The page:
Q: Some say that the implementation of federalism in the north will be the beginning of the partition of Syria into a number of states (Alawite, Kurdish, Druze, et cetera).

Federalism does not mean partition, but rather the reunification of Syria. Syria today is divided between areas controlled by different military factions, each ruling its city or area according to its own laws. Federalism in the north means the unification of the north within an administration made up of different [ethno-religious] components.

These accusations of partition, predictions and analyses also came up when the Kurdistan Region in Iraq was initially announced. Today, that region remains within Iraq, and most of its leadership is adamant about unity.

Whatever the case, Kurds are Syrians, and they have the right to come to an agreement with the other parties in their area to administer their own affairs.

Q: How might implementing federalism impact the ongoing war in Syria?

Federalism has been in place in Rojava since 2012, even if the announcement was delayed until today. Or rather, let us say that the application of federalism was expanded and organized following the liberation of most areas in the north from control of the Islamic State.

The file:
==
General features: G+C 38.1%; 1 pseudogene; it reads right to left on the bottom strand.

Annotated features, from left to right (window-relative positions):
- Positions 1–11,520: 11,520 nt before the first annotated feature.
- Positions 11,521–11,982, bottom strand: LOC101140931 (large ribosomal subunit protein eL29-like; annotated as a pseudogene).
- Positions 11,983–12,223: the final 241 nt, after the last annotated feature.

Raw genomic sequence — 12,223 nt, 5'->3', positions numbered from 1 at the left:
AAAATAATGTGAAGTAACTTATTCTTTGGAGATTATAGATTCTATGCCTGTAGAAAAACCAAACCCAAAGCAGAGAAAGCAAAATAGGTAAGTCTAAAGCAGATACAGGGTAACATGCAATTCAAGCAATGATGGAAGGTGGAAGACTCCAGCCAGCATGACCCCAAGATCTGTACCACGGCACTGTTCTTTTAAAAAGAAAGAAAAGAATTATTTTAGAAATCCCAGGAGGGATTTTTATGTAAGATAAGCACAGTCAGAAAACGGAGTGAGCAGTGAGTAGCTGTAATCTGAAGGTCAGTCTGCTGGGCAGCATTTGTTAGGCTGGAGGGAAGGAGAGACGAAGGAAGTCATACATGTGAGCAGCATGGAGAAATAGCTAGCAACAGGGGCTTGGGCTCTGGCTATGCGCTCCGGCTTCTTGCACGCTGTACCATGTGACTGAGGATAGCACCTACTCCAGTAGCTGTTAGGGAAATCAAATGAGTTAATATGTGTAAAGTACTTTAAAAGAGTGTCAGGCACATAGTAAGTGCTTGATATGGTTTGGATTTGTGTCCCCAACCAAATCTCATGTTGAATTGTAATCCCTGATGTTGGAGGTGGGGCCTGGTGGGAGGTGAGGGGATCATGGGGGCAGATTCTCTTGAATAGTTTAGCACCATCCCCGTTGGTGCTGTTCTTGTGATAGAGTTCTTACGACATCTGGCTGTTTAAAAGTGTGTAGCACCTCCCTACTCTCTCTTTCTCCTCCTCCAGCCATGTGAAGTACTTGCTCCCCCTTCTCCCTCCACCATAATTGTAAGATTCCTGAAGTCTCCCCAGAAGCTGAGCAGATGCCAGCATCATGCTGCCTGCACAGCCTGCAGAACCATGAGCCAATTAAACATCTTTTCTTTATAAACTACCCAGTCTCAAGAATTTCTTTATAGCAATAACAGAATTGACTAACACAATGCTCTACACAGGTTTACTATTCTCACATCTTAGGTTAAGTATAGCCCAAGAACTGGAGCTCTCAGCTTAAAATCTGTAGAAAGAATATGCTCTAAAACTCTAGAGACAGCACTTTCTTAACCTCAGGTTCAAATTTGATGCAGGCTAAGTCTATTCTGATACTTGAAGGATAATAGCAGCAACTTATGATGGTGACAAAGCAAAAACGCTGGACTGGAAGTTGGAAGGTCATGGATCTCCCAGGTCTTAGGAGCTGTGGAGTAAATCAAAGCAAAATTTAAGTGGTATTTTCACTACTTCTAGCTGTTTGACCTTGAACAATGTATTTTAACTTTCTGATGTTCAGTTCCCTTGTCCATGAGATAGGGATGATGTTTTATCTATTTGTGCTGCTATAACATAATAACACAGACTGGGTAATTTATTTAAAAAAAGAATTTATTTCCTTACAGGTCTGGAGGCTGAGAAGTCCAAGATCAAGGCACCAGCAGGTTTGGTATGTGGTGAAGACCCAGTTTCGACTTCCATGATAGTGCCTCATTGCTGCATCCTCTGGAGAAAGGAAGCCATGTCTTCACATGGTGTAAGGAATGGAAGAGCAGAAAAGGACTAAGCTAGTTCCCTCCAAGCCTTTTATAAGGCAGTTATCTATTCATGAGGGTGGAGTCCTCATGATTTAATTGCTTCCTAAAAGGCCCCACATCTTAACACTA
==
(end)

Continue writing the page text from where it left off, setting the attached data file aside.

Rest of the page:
The war in Syria is not being waged in a single direction, but rather in several. The war which the Syrian Democratic Forces are carrying out, which protects federalism, is against IS in the Aleppo and A-Raqqa countrysides. That war will not be impacted by the announcement given that the SDF forces are participating in federalism and the FSA component of the SDF [Jabhat Thuwar a-Raqqa] gave its blessing to federalism on Friday.

There is no friction with [non-SDF opposition factions] on the fronts, even if they continue politically targeting and attempting to hinder federalism.

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Sipan Seyda, Kurdish political activist from Qamishli, opposes the federal system declared Thursday

Q: What is your opinion of the federalist system in northern Syria?